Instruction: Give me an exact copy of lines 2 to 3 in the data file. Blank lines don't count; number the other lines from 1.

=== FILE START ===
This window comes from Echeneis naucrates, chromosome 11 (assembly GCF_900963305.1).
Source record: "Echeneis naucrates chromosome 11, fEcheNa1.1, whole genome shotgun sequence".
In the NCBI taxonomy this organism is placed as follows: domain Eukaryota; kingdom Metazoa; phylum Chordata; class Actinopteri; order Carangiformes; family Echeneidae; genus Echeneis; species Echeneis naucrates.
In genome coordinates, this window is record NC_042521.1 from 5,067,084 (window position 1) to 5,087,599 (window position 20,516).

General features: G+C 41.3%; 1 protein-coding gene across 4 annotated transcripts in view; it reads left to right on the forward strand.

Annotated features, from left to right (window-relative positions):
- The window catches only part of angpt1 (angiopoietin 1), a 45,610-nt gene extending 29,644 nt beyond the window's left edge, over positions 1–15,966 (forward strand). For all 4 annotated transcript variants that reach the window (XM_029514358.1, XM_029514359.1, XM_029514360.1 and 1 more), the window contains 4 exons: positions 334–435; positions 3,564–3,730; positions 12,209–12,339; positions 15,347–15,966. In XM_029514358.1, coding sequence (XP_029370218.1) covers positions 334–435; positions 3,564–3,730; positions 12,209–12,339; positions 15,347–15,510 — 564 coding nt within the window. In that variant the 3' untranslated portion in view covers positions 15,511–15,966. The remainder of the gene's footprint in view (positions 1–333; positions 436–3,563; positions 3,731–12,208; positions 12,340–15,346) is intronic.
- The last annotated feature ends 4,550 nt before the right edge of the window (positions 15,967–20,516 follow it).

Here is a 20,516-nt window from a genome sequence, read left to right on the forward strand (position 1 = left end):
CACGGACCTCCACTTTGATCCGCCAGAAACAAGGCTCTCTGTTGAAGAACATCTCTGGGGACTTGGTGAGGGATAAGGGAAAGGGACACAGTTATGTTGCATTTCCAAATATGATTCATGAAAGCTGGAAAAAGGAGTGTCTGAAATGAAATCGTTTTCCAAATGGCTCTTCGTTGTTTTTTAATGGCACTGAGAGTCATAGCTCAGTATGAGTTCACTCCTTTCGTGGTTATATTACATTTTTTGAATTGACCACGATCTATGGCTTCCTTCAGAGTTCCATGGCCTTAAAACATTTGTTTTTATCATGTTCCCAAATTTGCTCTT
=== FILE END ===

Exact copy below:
Source record: "Echeneis naucrates chromosome 11, fEcheNa1.1, whole genome shotgun sequence".
In the NCBI taxonomy this organism is placed as follows: domain Eukaryota; kingdom Metazoa; phylum Chordata; class Actinopteri; order Carangiformes; family Echeneidae; genus Echeneis; species Echeneis naucrates.